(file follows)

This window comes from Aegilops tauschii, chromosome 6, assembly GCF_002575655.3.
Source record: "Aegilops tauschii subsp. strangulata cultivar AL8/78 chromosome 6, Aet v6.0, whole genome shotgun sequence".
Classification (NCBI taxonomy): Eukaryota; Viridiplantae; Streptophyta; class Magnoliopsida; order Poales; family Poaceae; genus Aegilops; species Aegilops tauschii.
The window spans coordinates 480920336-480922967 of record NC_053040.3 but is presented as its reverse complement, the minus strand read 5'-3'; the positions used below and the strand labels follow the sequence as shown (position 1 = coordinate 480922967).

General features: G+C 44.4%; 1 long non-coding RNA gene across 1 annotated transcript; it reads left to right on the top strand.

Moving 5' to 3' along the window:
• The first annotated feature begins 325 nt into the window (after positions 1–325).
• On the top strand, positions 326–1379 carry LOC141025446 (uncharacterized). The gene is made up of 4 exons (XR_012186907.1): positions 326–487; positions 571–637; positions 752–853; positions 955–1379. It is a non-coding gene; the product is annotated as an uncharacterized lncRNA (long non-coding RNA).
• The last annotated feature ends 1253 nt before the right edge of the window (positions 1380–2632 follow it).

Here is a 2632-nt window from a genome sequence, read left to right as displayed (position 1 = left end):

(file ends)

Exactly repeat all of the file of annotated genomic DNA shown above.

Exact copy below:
This window comes from Aegilops tauschii, chromosome 6, assembly GCF_002575655.3.
Source record: "Aegilops tauschii subsp. strangulata cultivar AL8/78 chromosome 6, Aet v6.0, whole genome shotgun sequence".
Classification (NCBI taxonomy): Eukaryota; Viridiplantae; Streptophyta; class Magnoliopsida; order Poales; family Poaceae; genus Aegilops; species Aegilops tauschii.
The window spans coordinates 480920336-480922967 of record NC_053040.3 but is presented as its reverse complement, the minus strand read 5'-3'; the positions used below and the strand labels follow the sequence as shown (position 1 = coordinate 480922967).

General features: G+C 44.4%; 1 long non-coding RNA gene across 1 annotated transcript; it reads left to right on the top strand.

Moving 5' to 3' along the window:
• The first annotated feature begins 325 nt into the window (after positions 1–325).
• On the top strand, positions 326–1379 carry LOC141025446 (uncharacterized). The gene is made up of 4 exons (XR_012186907.1): positions 326–487; positions 571–637; positions 752–853; positions 955–1379. It is a non-coding gene; the product is annotated as an uncharacterized lncRNA (long non-coding RNA).
• The last annotated feature ends 1253 nt before the right edge of the window (positions 1380–2632 follow it).

Here is a 2632-nt window from a genome sequence, read left to right as displayed (position 1 = left end):